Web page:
In thinking about the recent vendor vulnerability demonstrated by the recent AT&T data breach, announced on March 7, 2023, I’m reminded of the old saying, “A chain is only as strong as its weakest link.” Do you want to know what your weakest cybersecurity link might be? Quite possibly, your integration with a third-party vendor.

Ensuring that third-party vendors keep your users’ data secure requires establishing clear expectations and setting up a system of checks and balances. Follow these tips to avoid third-party vendor vulnerability and ensure you’re not the next company to have to announce you’ve lost control over millions of customer accounts:

Assess your vendor’s security policies: Before selecting a vendor, assess their security policies and practices. Ensure they align with your company’s standards. Ask the vendor to provide detailed information on their security practices, including how they protect data. Inquire how often they perform security audits and how they respond to security incidents.

Include data security provisions in contracts: Include provisions in your contract with the vendor specifying how they secure and handle your data. Start with your NDA. Prominently feature the provision in your Master Services Agreement (MSA), and reference it in every subsequent contact. Provisions and clauses should include the vendor’s responsibility (and liability) for security, as well as specific security measures they take to protect data. Mitigate potential vendor vulnerability by including conditions around data breaches and the vendor’s obligation to report them to your organization.

Require regular security assessments: Include regular security assessments as part of your agreement with the vendor. Additionally, stipulate that the assessments be performed by an independent third-party. These should evaluate the vendor’s security practices, including how they store and protect data. My team at Simeio regularly conducts assessments for our clients, heading off potential vendor vulnerability. Since we focus on Identity and Access Management (IAM), we’re always thinking about how to ensure the security of user data, whether in the workforce or among customers.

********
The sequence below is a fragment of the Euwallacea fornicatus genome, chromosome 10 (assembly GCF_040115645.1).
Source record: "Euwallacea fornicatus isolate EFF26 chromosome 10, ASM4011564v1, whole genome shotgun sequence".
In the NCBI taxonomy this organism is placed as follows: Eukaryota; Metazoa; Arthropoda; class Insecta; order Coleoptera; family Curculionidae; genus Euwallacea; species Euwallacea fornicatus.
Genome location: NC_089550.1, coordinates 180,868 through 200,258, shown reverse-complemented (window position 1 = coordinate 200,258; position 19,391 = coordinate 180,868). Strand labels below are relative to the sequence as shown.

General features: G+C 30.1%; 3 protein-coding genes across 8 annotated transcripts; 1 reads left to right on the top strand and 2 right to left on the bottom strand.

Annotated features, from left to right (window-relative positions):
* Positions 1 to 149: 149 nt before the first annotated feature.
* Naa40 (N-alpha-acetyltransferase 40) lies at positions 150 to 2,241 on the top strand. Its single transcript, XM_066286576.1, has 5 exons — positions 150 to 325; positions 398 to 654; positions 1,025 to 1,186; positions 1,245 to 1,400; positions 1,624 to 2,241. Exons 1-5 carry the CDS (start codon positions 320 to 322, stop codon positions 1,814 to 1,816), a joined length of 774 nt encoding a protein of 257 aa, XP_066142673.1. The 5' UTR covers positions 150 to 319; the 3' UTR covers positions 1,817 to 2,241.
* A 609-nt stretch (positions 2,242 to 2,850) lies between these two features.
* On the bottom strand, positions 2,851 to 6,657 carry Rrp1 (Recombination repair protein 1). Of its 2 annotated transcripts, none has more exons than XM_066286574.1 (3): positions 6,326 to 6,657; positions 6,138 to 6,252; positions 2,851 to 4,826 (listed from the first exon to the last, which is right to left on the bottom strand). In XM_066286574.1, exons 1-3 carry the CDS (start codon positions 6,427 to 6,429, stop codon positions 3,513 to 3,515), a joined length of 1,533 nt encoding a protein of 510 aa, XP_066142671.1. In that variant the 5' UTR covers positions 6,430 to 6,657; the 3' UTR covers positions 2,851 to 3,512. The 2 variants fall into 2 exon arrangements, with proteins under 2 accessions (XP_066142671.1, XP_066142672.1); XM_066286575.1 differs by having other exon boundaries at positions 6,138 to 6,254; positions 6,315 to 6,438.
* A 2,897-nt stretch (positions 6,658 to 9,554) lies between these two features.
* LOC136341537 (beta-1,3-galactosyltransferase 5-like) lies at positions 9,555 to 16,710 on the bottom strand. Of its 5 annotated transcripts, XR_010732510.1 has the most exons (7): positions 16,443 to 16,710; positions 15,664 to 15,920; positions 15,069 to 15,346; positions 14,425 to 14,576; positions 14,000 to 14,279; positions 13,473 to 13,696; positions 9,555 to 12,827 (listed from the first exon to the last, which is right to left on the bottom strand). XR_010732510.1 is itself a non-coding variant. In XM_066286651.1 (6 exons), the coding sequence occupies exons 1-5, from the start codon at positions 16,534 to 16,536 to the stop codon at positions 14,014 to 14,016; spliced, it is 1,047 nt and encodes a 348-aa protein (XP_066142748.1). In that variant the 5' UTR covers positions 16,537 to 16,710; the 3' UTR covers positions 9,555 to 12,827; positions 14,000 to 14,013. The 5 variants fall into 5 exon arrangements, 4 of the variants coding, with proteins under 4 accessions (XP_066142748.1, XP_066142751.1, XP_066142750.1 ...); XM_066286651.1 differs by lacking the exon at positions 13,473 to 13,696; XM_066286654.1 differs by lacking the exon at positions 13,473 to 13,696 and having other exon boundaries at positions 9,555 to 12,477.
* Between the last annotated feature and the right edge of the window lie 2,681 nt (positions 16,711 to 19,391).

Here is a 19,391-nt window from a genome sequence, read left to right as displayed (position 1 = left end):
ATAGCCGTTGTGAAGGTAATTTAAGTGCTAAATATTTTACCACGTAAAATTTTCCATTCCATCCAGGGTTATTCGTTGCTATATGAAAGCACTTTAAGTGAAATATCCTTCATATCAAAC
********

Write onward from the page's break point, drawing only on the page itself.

Limit access to data: Only give vendors access to the data they need to perform their services. This limits the amount of data that exposed if a breach occurs as a result of vendor vulnerability. For the third-party marketing vendor AT&T hired, did they really need to know your account number and your phone number? Surely one would have sufficed. Luckily, last names, credit card numbers, and social security numbers weren’t part of the data stolen. The breach could have been much worse.

Monitor the vendor’s security practices: Regularly monitor the vendor’s security practices to make sure they’re following the agreed-upon security measures. This includes requesting reports on security incidents or conducting on-site visits. Never discount the importance of identity audits.

Have a plan in place for responding to data breaches: Work with the vendor to develop a plan for responding to data breaches. Include procedures for identifying and containing the breach, as well as steps for notifying affected parties. Once you have a plan, practice executing it. Perhaps start with tabletop exercises to walk all the concerned parties though what would actually happen in the event of a data breach.

By taking these steps, you can help ensure that your third-party vendors are keeping your users’ data as secure as you do. When you reject vendor vulnerability, your attack surface hardens. With every step you take from this list, you strengthen your cybersecurity chain.

  • Contributed by Dr. James Quick